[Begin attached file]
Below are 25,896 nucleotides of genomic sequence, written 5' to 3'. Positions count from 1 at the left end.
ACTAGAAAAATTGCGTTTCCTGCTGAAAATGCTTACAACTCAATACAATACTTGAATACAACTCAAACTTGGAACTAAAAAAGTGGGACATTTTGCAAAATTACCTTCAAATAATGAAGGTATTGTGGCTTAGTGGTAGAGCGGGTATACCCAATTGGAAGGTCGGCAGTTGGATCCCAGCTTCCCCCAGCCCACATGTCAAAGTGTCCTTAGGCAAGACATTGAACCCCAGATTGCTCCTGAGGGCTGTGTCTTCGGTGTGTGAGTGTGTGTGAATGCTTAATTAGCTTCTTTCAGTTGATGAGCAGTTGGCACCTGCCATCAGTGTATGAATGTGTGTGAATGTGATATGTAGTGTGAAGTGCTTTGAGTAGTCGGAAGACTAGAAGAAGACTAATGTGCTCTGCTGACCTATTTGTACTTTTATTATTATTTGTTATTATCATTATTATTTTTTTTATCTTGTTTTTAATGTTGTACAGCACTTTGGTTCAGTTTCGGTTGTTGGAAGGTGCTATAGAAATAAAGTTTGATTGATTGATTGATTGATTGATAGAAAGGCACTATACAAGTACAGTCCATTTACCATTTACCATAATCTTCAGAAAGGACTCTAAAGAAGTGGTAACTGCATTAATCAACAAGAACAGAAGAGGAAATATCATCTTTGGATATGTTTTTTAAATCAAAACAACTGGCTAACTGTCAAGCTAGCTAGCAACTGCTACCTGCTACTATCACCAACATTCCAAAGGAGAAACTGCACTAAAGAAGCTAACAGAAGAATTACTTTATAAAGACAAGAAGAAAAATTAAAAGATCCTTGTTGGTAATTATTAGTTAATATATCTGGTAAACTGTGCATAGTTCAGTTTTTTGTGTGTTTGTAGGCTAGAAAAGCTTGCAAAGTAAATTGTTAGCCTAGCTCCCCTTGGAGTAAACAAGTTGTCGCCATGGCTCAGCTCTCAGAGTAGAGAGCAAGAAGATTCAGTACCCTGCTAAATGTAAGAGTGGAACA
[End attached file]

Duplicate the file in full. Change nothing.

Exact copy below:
Below are 25,896 nucleotides of genomic sequence, written 5' to 3'. Positions count from 1 at the left end.
ACTAGAAAAATTGCGTTTCCTGCTGAAAATGCTTACAACTCAATACAATACTTGAATACAACTCAAACTTGGAACTAAAAAAGTGGGACATTTTGCAAAATTACCTTCAAATAATGAAGGTATTGTGGCTTAGTGGTAGAGCGGGTATACCCAATTGGAAGGTCGGCAGTTGGATCCCAGCTTCCCCCAGCCCACATGTCAAAGTGTCCTTAGGCAAGACATTGAACCCCAGATTGCTCCTGAGGGCTGTGTCTTCGGTGTGTGAGTGTGTGTGAATGCTTAATTAGCTTCTTTCAGTTGATGAGCAGTTGGCACCTGCCATCAGTGTATGAATGTGTGTGAATGTGATATGTAGTGTGAAGTGCTTTGAGTAGTCGGAAGACTAGAAGAAGACTAATGTGCTCTGCTGACCTATTTGTACTTTTATTATTATTTGTTATTATCATTATTATTTTTTTTATCTTGTTTTTAATGTTGTACAGCACTTTGGTTCAGTTTCGGTTGTTGGAAGGTGCTATAGAAATAAAGTTTGATTGATTGATTGATTGATTGATAGAAAGGCACTATACAAGTACAGTCCATTTACCATTTACCATAATCTTCAGAAAGGACTCTAAAGAAGTGGTAACTGCATTAATCAACAAGAACAGAAGAGGAAATATCATCTTTGGATATGTTTTTTAAATCAAAACAACTGGCTAACTGTCAAGCTAGCTAGCAACTGCTACCTGCTACTATCACCAACATTCCAAAGGAGAAACTGCACTAAAGAAGCTAACAGAAGAATTACTTTATAAAGACAAGAAGAAAAATTAAAAGATCCTTGTTGGTAATTATTAGTTAATATATCTGGTAAACTGTGCATAGTTCAGTTTTTTGTGTGTTTGTAGGCTAGAAAAGCTTGCAAAGTAAATTGTTAGCCTAGCTCCCCTTGGAGTAAACAAGTTGTCGCCATGGCTCAGCTCTCAGAGTAGAGAGCAAGAAGATTCAGTACCCTGCTAAATGTAAGAGTGGAACA